With the new push towards PV installations on commercial roofs, Steve Pester, BRE, runs through tips for best practice garnered via BRE’s own 32kWp system, and its numerous inspections of others
If you are an installer who is just dipping your toe into the commercial roofs market, or thinking about it, here are a few on-site issues that can happen in real life:
- FiT deadlines – as in the domestic market, these cause huge dashes to get systems commissioned before the degression date. Extra checks on workmanship are needed if working to tight deadlines.
- Out-of-hours work may be required to hit the deadline, but it may also be required in order to avoid noise and disruption to the building occupants.
- ‘Flat’ roofs are not usually flat! They have a drop-of for drainage and are often uneven; you may need to allow for this in the mounting design.
- You absolutely must have someone who is competent to do correct wind loading calculations for you. A new version of the well-known BRE Digest 489 has been published, which gives guidance on this issue.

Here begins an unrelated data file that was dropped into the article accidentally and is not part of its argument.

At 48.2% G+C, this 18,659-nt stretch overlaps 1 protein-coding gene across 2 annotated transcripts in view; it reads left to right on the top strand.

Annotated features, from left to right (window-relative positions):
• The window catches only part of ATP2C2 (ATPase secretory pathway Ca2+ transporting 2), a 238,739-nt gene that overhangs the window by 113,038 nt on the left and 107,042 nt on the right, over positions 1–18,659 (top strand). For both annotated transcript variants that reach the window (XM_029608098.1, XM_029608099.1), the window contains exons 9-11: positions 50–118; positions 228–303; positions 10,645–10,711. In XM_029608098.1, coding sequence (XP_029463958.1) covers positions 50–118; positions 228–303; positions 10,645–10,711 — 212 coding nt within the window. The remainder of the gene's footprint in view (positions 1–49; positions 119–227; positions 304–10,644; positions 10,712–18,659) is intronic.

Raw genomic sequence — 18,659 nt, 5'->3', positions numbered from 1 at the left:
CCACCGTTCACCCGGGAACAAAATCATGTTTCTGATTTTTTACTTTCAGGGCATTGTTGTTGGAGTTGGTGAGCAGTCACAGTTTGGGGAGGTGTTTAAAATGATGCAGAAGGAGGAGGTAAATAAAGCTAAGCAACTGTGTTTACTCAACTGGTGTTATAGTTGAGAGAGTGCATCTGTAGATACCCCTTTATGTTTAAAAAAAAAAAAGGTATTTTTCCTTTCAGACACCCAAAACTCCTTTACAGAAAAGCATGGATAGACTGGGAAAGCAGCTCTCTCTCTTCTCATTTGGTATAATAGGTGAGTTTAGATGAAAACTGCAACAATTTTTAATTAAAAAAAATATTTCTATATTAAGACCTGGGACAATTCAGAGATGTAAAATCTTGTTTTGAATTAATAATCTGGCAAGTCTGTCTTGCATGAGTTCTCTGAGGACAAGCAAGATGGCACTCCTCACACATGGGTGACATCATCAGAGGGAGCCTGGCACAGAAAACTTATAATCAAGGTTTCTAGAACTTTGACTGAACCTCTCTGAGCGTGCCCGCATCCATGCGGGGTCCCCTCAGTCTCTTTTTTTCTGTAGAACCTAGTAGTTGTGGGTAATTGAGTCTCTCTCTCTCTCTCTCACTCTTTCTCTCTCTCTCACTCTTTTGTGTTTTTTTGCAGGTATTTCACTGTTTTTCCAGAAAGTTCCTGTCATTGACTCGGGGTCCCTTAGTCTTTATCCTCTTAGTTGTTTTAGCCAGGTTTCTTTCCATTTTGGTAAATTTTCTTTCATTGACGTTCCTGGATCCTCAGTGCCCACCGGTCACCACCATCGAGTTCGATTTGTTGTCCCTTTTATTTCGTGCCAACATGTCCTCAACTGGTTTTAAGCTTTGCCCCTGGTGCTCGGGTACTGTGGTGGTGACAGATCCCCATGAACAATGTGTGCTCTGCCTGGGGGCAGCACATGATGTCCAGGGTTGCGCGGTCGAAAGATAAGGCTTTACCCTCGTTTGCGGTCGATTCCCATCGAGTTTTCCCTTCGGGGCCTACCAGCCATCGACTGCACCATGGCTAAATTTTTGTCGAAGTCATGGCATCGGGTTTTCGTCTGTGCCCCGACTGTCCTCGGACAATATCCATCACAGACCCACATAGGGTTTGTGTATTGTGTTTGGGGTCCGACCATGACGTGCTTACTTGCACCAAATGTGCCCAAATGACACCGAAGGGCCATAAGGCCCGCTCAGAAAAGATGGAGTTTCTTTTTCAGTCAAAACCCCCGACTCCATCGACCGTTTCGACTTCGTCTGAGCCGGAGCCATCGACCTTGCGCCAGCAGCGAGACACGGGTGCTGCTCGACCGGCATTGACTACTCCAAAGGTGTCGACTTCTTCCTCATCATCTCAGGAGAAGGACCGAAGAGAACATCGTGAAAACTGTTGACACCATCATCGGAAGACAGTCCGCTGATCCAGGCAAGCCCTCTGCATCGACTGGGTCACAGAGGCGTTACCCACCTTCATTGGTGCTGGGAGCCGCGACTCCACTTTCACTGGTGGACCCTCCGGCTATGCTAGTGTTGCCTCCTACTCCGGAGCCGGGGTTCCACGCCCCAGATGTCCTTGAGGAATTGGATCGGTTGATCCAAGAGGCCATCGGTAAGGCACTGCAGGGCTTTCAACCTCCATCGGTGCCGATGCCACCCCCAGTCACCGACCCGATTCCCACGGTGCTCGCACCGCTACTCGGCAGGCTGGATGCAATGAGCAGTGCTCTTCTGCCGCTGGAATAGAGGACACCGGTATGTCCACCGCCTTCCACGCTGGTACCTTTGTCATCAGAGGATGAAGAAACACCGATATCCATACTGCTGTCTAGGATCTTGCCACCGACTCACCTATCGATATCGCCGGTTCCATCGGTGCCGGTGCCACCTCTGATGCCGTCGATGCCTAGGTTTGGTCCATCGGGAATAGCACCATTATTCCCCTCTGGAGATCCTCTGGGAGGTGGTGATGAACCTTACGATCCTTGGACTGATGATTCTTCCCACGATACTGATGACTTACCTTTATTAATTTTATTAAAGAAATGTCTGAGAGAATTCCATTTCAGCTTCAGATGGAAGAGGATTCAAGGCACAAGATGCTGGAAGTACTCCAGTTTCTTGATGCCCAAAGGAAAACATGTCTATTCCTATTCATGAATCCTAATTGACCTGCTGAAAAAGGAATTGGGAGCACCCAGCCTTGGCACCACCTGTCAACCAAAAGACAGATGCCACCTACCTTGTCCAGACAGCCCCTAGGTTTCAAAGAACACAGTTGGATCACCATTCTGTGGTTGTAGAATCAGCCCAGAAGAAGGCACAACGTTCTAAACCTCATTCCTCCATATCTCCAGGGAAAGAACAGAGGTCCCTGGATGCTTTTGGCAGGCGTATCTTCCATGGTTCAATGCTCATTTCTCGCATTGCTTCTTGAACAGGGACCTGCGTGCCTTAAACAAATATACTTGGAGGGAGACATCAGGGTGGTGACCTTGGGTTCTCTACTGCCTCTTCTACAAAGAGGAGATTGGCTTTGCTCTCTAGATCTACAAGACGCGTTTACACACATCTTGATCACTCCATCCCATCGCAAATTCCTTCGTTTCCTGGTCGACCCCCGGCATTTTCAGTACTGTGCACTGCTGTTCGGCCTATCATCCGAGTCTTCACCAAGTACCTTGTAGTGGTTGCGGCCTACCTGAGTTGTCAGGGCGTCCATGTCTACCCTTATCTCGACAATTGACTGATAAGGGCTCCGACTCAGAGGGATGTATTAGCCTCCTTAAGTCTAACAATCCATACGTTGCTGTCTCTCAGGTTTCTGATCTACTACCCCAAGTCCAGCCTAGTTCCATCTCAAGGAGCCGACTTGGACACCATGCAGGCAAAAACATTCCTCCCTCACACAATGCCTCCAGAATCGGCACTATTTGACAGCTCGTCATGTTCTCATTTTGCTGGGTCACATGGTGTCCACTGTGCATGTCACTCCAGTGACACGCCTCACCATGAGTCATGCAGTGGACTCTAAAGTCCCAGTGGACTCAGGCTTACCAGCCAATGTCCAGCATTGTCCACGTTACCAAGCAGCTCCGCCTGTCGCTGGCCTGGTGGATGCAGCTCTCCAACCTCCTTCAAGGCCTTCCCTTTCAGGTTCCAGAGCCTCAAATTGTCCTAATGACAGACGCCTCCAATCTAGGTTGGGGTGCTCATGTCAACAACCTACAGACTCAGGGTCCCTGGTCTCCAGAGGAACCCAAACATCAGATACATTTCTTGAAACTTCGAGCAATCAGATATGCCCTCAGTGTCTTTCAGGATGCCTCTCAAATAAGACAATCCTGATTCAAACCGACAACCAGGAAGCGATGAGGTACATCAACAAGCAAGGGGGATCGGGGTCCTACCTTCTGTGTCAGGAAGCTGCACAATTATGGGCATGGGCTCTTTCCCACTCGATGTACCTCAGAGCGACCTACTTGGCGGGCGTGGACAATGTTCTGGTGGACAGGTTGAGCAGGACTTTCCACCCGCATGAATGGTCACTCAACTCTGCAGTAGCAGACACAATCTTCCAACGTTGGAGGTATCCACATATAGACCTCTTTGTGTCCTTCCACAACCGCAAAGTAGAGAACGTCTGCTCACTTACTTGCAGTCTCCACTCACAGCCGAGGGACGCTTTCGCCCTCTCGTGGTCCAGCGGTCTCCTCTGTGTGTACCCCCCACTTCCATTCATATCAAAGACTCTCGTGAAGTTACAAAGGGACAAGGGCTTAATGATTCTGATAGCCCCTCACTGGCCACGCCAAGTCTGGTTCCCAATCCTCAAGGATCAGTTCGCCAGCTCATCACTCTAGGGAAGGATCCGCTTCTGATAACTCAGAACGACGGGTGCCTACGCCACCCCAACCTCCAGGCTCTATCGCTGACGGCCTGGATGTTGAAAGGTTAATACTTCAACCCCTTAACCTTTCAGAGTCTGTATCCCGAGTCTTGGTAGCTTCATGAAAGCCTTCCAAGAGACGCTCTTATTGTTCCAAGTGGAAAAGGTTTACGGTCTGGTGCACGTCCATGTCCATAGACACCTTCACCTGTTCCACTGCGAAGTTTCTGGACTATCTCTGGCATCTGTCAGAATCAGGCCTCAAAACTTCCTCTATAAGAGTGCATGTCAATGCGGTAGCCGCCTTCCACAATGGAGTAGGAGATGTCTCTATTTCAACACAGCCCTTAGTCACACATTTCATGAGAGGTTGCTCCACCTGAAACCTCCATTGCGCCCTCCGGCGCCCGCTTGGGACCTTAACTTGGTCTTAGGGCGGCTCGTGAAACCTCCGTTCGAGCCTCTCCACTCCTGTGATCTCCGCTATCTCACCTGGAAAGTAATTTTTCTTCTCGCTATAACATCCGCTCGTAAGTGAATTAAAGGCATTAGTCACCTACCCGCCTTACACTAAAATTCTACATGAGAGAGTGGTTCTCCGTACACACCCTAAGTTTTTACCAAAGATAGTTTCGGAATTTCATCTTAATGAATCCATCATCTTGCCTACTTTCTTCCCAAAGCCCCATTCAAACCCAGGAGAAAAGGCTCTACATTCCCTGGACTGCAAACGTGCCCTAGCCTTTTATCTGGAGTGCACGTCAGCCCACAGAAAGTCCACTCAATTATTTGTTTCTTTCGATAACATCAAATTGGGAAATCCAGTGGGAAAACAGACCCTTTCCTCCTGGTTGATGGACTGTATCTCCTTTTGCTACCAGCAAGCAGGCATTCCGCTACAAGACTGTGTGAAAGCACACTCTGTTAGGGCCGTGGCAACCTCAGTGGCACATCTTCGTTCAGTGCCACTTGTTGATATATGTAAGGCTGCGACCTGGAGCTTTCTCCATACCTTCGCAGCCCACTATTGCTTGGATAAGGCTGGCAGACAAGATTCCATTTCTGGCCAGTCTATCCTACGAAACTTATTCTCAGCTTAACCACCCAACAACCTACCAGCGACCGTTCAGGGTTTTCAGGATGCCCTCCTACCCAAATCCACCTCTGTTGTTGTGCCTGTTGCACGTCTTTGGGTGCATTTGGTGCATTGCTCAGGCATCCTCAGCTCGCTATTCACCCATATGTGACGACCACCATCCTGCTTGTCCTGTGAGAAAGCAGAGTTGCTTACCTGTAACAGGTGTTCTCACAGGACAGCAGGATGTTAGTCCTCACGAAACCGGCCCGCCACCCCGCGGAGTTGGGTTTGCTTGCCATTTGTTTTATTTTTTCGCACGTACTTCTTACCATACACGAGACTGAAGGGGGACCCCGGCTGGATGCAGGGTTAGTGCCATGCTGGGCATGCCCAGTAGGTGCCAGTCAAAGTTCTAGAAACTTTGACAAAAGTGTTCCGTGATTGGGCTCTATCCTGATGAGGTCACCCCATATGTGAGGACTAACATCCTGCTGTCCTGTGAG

- You must also use a professional to assess the roof type and strength before deciding on the method of restraint. If you are using ballast, double-check that the materials delivered are to specification (e.g. BS EN 1339 for slabs
- Obviously, you must have a good, clear method statement before starting work, covering all aspects of the installation. For example, how will the personnel be safe when working at height?
- If you need permanent guard rails, have these been allowed for in the shading assessment?
- Plan the safe movement of materials meticulously. If you intend to crane the materials onto the roof, think about what will happen in windy conditions. Are there any nearby occupied buildings?
An information paper with fuller details of these and other issues will shortly be available on the National Solar Centre website and a new code of practice will shortly be available from the IET.